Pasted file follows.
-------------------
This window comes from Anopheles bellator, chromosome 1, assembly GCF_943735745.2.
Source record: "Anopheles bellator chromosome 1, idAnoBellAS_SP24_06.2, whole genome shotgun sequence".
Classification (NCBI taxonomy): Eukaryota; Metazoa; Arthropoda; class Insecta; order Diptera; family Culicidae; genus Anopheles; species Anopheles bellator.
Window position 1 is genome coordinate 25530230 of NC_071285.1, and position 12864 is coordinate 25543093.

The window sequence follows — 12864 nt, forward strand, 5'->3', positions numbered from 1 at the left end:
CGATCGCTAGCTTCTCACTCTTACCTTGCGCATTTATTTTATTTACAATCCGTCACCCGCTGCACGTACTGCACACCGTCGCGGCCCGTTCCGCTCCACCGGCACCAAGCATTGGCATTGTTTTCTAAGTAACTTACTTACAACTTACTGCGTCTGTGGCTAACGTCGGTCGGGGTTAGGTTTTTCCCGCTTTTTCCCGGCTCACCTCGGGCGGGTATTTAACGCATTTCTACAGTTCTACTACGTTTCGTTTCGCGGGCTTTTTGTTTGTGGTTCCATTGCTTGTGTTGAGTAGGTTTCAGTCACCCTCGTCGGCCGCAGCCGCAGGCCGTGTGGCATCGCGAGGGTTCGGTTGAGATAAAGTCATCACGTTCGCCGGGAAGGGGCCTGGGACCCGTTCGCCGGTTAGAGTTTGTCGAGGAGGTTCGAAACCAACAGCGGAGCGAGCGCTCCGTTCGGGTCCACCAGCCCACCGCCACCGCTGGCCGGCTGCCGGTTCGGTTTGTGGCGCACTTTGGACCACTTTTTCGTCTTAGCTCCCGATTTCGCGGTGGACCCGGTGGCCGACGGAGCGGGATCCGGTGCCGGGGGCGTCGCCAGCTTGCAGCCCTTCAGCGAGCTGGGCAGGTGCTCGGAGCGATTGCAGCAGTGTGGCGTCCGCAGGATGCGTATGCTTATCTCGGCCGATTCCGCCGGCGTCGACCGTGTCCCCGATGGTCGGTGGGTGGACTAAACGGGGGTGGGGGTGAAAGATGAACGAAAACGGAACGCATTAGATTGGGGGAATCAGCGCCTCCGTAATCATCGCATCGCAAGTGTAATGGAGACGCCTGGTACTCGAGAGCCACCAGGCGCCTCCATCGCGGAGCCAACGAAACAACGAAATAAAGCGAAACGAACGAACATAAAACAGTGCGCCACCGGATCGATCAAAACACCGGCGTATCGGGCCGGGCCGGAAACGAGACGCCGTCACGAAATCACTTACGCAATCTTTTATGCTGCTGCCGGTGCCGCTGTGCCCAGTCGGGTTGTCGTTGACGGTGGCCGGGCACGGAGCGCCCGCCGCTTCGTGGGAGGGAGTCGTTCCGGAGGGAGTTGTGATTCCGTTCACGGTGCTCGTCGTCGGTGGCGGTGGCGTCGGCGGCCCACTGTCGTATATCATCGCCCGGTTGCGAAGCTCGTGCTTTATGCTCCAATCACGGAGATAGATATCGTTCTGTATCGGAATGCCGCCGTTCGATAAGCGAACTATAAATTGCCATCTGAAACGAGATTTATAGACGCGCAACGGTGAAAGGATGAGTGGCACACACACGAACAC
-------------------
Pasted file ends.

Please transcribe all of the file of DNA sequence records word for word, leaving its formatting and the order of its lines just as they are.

This window comes from Anopheles bellator, chromosome 1, assembly GCF_943735745.2.
Source record: "Anopheles bellator chromosome 1, idAnoBellAS_SP24_06.2, whole genome shotgun sequence".
Classification (NCBI taxonomy): Eukaryota; Metazoa; Arthropoda; class Insecta; order Diptera; family Culicidae; genus Anopheles; species Anopheles bellator.
Window position 1 is genome coordinate 25530230 of NC_071285.1, and position 12864 is coordinate 25543093.

The window sequence follows — 12864 nt, forward strand, 5'->3', positions numbered from 1 at the left end:
CGATCGCTAGCTTCTCACTCTTACCTTGCGCATTTATTTTATTTACAATCCGTCACCCGCTGCACGTACTGCACACCGTCGCGGCCCGTTCCGCTCCACCGGCACCAAGCATTGGCATTGTTTTCTAAGTAACTTACTTACAACTTACTGCGTCTGTGGCTAACGTCGGTCGGGGTTAGGTTTTTCCCGCTTTTTCCCGGCTCACCTCGGGCGGGTATTTAACGCATTTCTACAGTTCTACTACGTTTCGTTTCGCGGGCTTTTTGTTTGTGGTTCCATTGCTTGTGTTGAGTAGGTTTCAGTCACCCTCGTCGGCCGCAGCCGCAGGCCGTGTGGCATCGCGAGGGTTCGGTTGAGATAAAGTCATCACGTTCGCCGGGAAGGGGCCTGGGACCCGTTCGCCGGTTAGAGTTTGTCGAGGAGGTTCGAAACCAACAGCGGAGCGAGCGCTCCGTTCGGGTCCACCAGCCCACCGCCACCGCTGGCCGGCTGCCGGTTCGGTTTGTGGCGCACTTTGGACCACTTTTTCGTCTTAGCTCCCGATTTCGCGGTGGACCCGGTGGCCGACGGAGCGGGATCCGGTGCCGGGGGCGTCGCCAGCTTGCAGCCCTTCAGCGAGCTGGGCAGGTGCTCGGAGCGATTGCAGCAGTGTGGCGTCCGCAGGATGCGTATGCTTATCTCGGCCGATTCCGCCGGCGTCGACCGTGTCCCCGATGGTCGGTGGGTGGACTAAACGGGGGTGGGGGTGAAAGATGAACGAAAACGGAACGCATTAGATTGGGGGAATCAGCGCCTCCGTAATCATCGCATCGCAAGTGTAATGGAGACGCCTGGTACTCGAGAGCCACCAGGCGCCTCCATCGCGGAGCCAACGAAACAACGAAATAAAGCGAAACGAACGAACATAAAACAGTGCGCCACCGGATCGATCAAAACACCGGCGTATCGGGCCGGGCCGGAAACGAGACGCCGTCACGAAATCACTTACGCAATCTTTTATGCTGCTGCCGGTGCCGCTGTGCCCAGTCGGGTTGTCGTTGACGGTGGCCGGGCACGGAGCGCCCGCCGCTTCGTGGGAGGGAGTCGTTCCGGAGGGAGTTGTGATTCCGTTCACGGTGCTCGTCGTCGGTGGCGGTGGCGTCGGCGGCCCACTGTCGTATATCATCGCCCGGTTGCGAAGCTCGTGCTTTATGCTCCAATCACGGAGATAGATATCGTTCTGTATCGGAATGCCGCCGTTCGATAAGCGAACTATAAATTGCCATCTGAAACGAGATTTATAGACGCGCAACGGTGAAAGGATGAGTGGCACACACACGAACAC